Jane Addams Term Paper

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Jane Addams should be based on her position as a leading light of her times. She was born in 1860 at Cedarville, in Illinois on 6th of September. She became a graduate from Rockford Female Seminary in 1881 and became a graduate only the year after when the institution was recognized as a College. Her father passed away in 1881, and she was not successful at Women's Medical College of Pennsylvania left her depressed and aimless for some years. She went to Europe for the period from 1883 to 1885 but did not choose a suitable vocation. This also happened due her stay in Baltimore from 1885 to 1887. (Addams, Jane (1860-1935), Social Reformer) Yet she was aware of the needs of helping persons who were in a worse situation than she was as she had enough experiences of meeting the vagaries of nature. Her mother passed away when she was two and she herself was infected with tuberculosis which left her with a deformed spine. These incidents probably gave her an inherent sympathy for disadvantaged people. (Jane Addams of Hull House)

After her trips to Europe she returned with a classmate from her Rockford days, Ellen Gates Starr. During her visit to Europe, she had visited the Toynbee Hall settlement house in East End of London as that had been set up in 1884. This visit cleared her own mind regarding what she wanted to do. This made the two women decided to settle down in Chicago on their return. Slowly they moved into the half broken down house by September 1889 which had been built by Charles Hull in 1856 and was accordingly called the Hull house. This building was surrounded by a large immigrant population but it was developed by them and finally had 13 buildings and a playground. They also developed a summer camp in Wisconsin. The location gained fame and residents -- Julia Lathrop, Florence Kelley, Grace and Edith Abbott. All the residents were involved in arts while helping Addams in other activities. (Addams, Jane (1860-1935), Social Reformer)

Gradually the importance of social work was being recognized and became a course for charity workers. Addams however continued on her own path by providing help to those in need with temporary shelter, food and medical services. This was the form of social help in that age. (Historical Perspectives of Human Services) She had understood that creation of institutions for correcting the ills of a society suffering from the troubles of an industrial society were not enough. It was more important to stop the ills from happening. This led her to the path of pushing correct labor laws, creation of the juvenile court system, set up playgrounds in schools, try for the enforcement of housing and immigration laws, establish women's suffrage, and try for the protection of immigrants and so on. (Jane Addams: www.teaching.com)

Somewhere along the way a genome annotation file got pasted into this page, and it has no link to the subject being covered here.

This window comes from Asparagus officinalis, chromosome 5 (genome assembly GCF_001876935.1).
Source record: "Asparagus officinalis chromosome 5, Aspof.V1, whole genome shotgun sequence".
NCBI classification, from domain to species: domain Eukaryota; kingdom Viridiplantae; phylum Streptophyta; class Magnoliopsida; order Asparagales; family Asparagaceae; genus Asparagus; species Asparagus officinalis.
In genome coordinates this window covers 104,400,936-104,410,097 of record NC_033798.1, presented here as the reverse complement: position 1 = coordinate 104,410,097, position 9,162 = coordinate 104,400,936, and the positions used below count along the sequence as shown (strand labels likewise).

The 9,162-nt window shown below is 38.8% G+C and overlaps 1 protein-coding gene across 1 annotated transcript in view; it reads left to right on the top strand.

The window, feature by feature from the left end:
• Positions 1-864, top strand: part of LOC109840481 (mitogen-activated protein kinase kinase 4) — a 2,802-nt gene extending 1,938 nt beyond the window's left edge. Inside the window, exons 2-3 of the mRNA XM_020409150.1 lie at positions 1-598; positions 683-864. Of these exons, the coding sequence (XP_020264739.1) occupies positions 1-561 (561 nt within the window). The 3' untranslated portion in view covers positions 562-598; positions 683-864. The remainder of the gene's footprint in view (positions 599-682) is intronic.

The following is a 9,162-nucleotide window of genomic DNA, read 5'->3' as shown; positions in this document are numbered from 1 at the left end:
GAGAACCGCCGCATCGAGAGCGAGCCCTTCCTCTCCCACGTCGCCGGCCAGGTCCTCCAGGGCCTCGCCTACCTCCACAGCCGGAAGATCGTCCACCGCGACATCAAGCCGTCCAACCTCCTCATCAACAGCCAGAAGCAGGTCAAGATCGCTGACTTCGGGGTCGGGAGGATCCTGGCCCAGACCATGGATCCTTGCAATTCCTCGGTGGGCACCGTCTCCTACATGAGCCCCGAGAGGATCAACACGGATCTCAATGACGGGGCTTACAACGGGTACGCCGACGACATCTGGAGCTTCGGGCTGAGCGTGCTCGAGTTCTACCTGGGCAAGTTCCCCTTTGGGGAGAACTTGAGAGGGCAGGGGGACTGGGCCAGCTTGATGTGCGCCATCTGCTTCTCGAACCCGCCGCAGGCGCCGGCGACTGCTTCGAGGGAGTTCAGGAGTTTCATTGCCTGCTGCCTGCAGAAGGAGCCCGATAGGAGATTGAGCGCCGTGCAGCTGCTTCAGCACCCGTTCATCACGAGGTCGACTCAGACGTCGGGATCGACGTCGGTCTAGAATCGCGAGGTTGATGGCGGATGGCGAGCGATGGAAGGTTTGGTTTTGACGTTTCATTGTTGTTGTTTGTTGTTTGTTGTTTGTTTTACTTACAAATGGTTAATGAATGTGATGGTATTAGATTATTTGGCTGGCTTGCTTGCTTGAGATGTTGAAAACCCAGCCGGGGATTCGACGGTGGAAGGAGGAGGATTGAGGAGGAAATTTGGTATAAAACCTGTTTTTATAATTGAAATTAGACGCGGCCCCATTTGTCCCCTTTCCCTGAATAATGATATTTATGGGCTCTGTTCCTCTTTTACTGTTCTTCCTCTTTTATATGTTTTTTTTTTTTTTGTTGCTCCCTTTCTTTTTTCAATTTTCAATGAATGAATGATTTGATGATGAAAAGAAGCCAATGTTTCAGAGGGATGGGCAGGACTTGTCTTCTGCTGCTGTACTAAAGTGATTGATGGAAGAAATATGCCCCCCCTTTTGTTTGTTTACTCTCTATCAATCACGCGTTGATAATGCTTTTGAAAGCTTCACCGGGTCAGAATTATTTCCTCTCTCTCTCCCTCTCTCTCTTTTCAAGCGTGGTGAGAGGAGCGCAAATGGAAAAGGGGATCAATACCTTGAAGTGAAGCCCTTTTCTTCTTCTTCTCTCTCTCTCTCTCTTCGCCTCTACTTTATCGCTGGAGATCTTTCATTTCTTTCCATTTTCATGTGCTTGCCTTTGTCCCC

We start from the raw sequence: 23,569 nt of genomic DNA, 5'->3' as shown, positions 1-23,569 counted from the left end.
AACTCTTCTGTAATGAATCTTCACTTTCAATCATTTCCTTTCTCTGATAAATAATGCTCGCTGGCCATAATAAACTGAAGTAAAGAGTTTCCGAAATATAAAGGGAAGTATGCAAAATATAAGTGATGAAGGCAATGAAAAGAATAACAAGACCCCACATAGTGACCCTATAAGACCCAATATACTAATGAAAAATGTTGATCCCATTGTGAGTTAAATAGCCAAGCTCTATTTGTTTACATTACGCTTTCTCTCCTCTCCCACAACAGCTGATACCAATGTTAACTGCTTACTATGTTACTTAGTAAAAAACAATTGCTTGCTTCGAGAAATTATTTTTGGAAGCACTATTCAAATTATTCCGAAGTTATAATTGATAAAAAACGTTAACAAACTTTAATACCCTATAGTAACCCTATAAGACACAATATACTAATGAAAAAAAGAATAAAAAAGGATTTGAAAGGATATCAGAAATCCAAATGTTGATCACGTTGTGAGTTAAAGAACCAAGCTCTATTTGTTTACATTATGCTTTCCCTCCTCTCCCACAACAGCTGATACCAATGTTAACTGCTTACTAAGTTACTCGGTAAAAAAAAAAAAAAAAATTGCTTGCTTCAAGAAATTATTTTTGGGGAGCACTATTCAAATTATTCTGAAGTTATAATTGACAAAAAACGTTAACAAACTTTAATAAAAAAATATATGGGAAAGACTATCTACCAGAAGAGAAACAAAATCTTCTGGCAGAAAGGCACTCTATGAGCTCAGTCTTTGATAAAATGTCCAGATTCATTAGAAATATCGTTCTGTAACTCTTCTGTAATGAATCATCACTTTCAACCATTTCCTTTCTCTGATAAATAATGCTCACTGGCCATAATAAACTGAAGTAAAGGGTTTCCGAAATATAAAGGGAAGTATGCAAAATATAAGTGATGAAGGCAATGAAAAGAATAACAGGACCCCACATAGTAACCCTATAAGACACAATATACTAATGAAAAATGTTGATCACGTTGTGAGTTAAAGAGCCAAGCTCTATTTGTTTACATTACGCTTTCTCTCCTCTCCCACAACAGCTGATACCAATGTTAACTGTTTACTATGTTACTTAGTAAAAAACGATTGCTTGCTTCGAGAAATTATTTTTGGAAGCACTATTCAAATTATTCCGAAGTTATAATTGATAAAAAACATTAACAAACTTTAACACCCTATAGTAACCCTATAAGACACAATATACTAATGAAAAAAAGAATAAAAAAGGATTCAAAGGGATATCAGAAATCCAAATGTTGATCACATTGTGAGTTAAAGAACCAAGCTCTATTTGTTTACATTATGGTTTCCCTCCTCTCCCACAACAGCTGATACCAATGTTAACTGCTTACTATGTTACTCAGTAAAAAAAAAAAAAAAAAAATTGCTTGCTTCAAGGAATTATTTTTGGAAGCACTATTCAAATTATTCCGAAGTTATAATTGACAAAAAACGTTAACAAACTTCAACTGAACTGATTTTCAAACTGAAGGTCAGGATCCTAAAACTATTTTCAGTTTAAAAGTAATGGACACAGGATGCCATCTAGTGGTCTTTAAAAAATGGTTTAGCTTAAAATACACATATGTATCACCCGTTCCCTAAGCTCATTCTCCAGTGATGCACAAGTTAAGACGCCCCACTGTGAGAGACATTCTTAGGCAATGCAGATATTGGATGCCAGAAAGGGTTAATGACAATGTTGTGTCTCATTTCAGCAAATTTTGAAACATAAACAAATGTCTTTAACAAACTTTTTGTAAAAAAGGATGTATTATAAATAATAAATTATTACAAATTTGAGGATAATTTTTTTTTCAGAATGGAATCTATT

The facilities at Hull house also continued developing and included a day nursery, gymnasium, community kitchen, and a boarding club for working girls. It also had college level courses for girls, and facilities for training in art, music and crafts like bookbinding. They also sponsored one of the little theatre groups of that time. All these facilities were for the immigrant population who stayed in the area. The importance of social workers was recognized by them through training of social workers. The attempts of Addams for setting up the first juvenile court, regulation for tenement houses factory inspection, worker's compensation and eight hour working day for continued simultaneously. (Addams, Jane (1860-1935), Social Reformer)

The importance of these efforts can be easily understood when one remembers the slums of Chicago of those days. Even children of 14 were in the factories! Younger children were sent to work at home through help to parents in preparation of clothes to be sold. The conditions of these workplaces were very bad and they were named as the sweatshops. Addams wanted better conditions for the workers there. She met a lot of opposition from the factory owners, politicians, and even the parents of some of the children as the income of the children was helping the parents with the family, it went to the level where a manufacturers association offered the group $50,000 for stopping the attempt for a sweatshop bill. Addams was ready to close down Hull hose before accepting a bribe. Her efforts were rewarded with Illinois passing a workshop and factories bill in 1893 which stopped minors from working. The juvenile court of Chicago was instituted in 1893, and part of the reason was Addams. This was the first such court in the country and the juvenile court tried the young offenders. When found guilty they were placed under probation officers or to a detention center. The first probation officers came from Hull house staff. (Jane Addams of Hull House)